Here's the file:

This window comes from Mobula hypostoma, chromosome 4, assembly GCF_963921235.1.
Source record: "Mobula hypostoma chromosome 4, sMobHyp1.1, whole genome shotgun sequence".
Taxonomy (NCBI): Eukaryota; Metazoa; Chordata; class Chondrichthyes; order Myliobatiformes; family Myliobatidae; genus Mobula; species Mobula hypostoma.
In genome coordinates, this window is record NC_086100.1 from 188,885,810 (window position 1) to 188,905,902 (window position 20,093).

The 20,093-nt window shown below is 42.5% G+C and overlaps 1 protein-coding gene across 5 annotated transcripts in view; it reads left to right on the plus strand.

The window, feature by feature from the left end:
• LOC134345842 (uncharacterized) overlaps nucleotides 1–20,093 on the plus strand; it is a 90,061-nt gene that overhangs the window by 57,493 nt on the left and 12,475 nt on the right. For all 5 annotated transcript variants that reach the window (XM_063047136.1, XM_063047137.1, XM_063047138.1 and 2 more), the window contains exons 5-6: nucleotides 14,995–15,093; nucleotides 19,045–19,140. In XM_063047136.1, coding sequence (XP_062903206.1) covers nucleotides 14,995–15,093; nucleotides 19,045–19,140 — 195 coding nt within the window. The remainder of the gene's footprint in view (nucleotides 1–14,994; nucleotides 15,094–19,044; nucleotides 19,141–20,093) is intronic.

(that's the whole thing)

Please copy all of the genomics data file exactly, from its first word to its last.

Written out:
This window comes from Mobula hypostoma, chromosome 4, assembly GCF_963921235.1.
Source record: "Mobula hypostoma chromosome 4, sMobHyp1.1, whole genome shotgun sequence".
Taxonomy (NCBI): Eukaryota; Metazoa; Chordata; class Chondrichthyes; order Myliobatiformes; family Myliobatidae; genus Mobula; species Mobula hypostoma.
In genome coordinates, this window is record NC_086100.1 from 188,885,810 (window position 1) to 188,905,902 (window position 20,093).

The 20,093-nt window shown below is 42.5% G+C and overlaps 1 protein-coding gene across 5 annotated transcripts in view; it reads left to right on the plus strand.

The window, feature by feature from the left end:
• LOC134345842 (uncharacterized) overlaps nucleotides 1–20,093 on the plus strand; it is a 90,061-nt gene that overhangs the window by 57,493 nt on the left and 12,475 nt on the right. For all 5 annotated transcript variants that reach the window (XM_063047136.1, XM_063047137.1, XM_063047138.1 and 2 more), the window contains exons 5-6: nucleotides 14,995–15,093; nucleotides 19,045–19,140. In XM_063047136.1, coding sequence (XP_062903206.1) covers nucleotides 14,995–15,093; nucleotides 19,045–19,140 — 195 coding nt within the window. The remainder of the gene's footprint in view (nucleotides 1–14,994; nucleotides 15,094–19,044; nucleotides 19,141–20,093) is intronic.